As part of the Health 2000 Survey in Finland (a nationwide comprehensive health examination survey), we used its data based on interviews, questionnaires, and clinical oral examinations of the 30- to 63-year-old respondents (n = 4773). Current employment status was measured in its dichotomous form, employed versus unemployed, and length of current unemployment was classified into four categories. We measured oral health in terms of numbers of missing teeth, of sound teeth, of filled teeth, of decayed teeth, and of teeth with deepened periodontal pockets (=4 mm, =6 mm). Poisson regression models were fitted for all oral health outcomes except number of decayed teeth, for which negative binomial regression model was used. Oral health-related behaviors and sociodemographic and socioeconomic factors were added to the analyses.
The unemployed subjects had higher numbers of missing teeth, of decayed teeth, and of teeth with periodontal pockets than the employed ones. The association remained consistent even after adjustments. Oral health-related behaviors seemed to mediate the association. We found no association between unemployment and number of sound teeth. Current long-term unemployment showed stronger association with poor oral health than short-term among women.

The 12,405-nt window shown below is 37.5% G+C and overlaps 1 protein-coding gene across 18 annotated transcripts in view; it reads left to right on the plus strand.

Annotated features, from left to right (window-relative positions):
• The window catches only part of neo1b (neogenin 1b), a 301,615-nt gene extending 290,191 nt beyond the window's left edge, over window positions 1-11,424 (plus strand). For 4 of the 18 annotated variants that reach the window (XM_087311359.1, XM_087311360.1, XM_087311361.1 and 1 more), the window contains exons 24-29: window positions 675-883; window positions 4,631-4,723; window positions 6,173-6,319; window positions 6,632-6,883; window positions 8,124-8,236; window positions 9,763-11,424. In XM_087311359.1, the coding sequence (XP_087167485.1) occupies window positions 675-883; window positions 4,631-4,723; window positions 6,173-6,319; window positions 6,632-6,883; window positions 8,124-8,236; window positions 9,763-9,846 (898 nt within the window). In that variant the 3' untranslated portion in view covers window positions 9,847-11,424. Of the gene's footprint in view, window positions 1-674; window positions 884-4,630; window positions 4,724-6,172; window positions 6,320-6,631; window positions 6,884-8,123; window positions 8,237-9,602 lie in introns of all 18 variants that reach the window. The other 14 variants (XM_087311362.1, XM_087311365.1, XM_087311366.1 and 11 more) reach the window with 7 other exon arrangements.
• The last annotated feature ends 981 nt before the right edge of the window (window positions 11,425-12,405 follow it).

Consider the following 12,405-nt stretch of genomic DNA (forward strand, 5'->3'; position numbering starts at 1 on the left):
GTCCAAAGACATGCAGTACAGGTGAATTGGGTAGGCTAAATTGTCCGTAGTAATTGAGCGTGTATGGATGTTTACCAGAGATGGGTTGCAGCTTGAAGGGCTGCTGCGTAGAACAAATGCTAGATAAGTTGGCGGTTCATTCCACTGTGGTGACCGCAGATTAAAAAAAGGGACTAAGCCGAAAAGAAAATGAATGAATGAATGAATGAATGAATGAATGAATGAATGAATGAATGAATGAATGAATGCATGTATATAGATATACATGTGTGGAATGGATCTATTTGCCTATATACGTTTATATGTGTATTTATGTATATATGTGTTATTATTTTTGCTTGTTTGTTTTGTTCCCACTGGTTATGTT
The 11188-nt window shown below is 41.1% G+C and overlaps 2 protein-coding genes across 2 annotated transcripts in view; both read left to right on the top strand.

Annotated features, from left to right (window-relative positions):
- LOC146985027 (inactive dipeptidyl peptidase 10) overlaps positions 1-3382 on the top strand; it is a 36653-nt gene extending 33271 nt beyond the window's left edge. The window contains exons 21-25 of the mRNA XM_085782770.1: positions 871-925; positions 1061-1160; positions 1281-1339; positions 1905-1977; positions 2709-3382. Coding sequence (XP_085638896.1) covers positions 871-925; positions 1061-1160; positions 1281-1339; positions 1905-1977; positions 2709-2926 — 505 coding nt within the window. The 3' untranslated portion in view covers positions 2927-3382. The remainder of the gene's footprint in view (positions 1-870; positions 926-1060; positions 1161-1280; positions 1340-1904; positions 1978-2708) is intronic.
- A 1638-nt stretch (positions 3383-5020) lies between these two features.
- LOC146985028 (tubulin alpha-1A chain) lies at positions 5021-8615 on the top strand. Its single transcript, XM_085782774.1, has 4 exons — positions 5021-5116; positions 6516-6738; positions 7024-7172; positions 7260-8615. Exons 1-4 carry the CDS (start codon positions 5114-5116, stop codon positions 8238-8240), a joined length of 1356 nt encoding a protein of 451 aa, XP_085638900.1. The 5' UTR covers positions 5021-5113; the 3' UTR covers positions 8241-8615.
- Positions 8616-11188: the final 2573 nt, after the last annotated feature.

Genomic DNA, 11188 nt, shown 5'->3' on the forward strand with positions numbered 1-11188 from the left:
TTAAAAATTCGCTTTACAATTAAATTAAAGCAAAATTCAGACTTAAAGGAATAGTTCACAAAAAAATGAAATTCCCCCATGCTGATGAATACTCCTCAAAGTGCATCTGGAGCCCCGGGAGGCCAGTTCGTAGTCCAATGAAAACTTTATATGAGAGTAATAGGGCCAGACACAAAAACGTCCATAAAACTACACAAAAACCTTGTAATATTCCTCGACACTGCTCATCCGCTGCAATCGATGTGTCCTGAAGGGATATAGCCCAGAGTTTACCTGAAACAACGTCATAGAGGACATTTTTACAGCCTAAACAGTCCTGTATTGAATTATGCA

The unemployed can be considered as a risk group for poor oral health. Oral healthcare should be reoriented toward those who are unemployed.
The aim of the present study was to compare the prevalence of periodontitis and alveolar bone loss among individuals with psoriasis and a group of randomly selected controls.
Fifty individuals with psoriasis and 121 controls completed a structured questionnaire, and were examined clinically and radiographically. Oral examination included numbers of missing teeth, probing pocket depth (PPD), clinical attachment level (CAL), presence of dental plaque and bleeding on probing, as well as alveolar bone loss from radiographs. Questionnaires requested information on age, gender, education, dental care, smoking habits, general diseases and medicament use. For adjustment for baseline differences between psoriasis individuals and controls the propensity score based on gender, age and education was computed using multivariate logistic regression. A subsample analysis for propensity score matched psoriasis individuals (n?=?50) and controls (n?=?50) was performed.